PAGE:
Shantae: Friends to the End (DLC) Review
Maybe it’s paranoid, but I’m starting to feel as though Half-Genie Hero and its accompanying DLC (Pirate Queen’s Quest and now Friends to the End) has been designed for the sole purpose of testing how far it can push into uncomfortably bad design before my enjoyment of the series is ruined. I’m certainly giving this DLC stuff far more leeway than I’d ordinarily be willing to give thanks to how brilliant I found Risky’s Revenge and Pirate’s Curse, and in a world where I never played through either of those games, it’s not inconceivable that both this review and the one for Pirate Queen’s Quest would be formatted in my three-column “bad review” format. I suppose that’s a circuitous way of saying that I’m not sure whether I love Friends to the End or hate its guts. Honestly, I think it’s a little of both. The story and characters are on the thin side, but nevertheless a step up from Pirate Queen’s Quest. The mechanics, meanwhile, are interesting, but the usual Shantae endgame difficulty spike (this has become a pun over time as each endgame incorporates more and more literal instant-death spikes) pushes them further than they can comfortably go. Which is to say that the last few levels are really bad.
The mind-invading power of friendship
Friends to the End begins with the construction of the Dynamo and the subsequent transformation of Shantae into the evil Nega-Shantae. In the base game, this arc was resolved almost immediately and without much fanfare. Friends to the End aims to explore how Shantae turned back to normal in more depth, and it involves her friends Sky, Bolo, and Rottytops leaping into her mind through some game-y contrivance made possible by dark magic. Lest we forget, we’re dealing with genies and magic and a series that focuses heavily on quirky, self-aware comedy, so this is one of those “wait, what?” moments that has to be accepted at face value because that’s how things work.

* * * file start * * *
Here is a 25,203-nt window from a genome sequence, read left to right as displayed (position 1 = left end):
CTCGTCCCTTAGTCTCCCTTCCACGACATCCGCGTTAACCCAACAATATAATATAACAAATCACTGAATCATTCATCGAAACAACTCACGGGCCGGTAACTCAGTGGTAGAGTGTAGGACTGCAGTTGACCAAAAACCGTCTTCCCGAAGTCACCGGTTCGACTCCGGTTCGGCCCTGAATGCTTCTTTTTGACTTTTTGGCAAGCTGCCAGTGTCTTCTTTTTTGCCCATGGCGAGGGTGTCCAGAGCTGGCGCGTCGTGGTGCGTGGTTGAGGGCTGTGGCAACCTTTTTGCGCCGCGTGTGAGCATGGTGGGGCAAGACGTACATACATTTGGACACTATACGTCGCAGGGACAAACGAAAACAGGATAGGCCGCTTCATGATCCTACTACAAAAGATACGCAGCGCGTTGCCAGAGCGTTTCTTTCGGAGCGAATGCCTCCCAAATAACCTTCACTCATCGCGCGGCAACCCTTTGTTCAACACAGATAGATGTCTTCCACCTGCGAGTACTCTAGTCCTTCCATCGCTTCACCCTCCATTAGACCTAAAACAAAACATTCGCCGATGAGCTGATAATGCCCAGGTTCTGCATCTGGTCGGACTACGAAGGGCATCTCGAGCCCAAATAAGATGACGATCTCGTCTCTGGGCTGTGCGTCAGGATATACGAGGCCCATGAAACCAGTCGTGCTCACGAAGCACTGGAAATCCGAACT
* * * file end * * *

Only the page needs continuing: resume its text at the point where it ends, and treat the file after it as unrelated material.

The three go traipsing around Shantae’s memories in order to find the good Shantae and help her break free of Nega-Shantae’s influence, and the focus here (both in the gameplay and story) is on teamwork. The three characters don’t have much in common outside of a friendship with Shantae, and there’s a lot of mistrust there, but they don’t have any genie powers to fall back on, so they’re forced to rely on each other to make it through Nega-Shantae’s memory manipulation. Which isn’t all that manipulative since boss fights play out almost identically to the ones in the base game, now that I think about it, but at least all of the boss dialogue and pre-stage dialogue is different than in the base game. If there’s a selling point outside of the low price, it’s the great dialogue.
Witnessing the events of Half-Genie Hero through the lens of Shantae’s memories can be incredibly amusing at times, such as when Bolo is made to watch his base game buffoonery and tries to bravado his way into a more flattering explanation of events, and there’s even a long-overdue callback to Shantae and the Pirate’s Curse involving Rottytops that doesn’t go into any significant depth (nothing does, really), but is almost enough to single-handedly make Friends to the End recommendable.
The world also feels more alive than in Pirate Queen’s Quest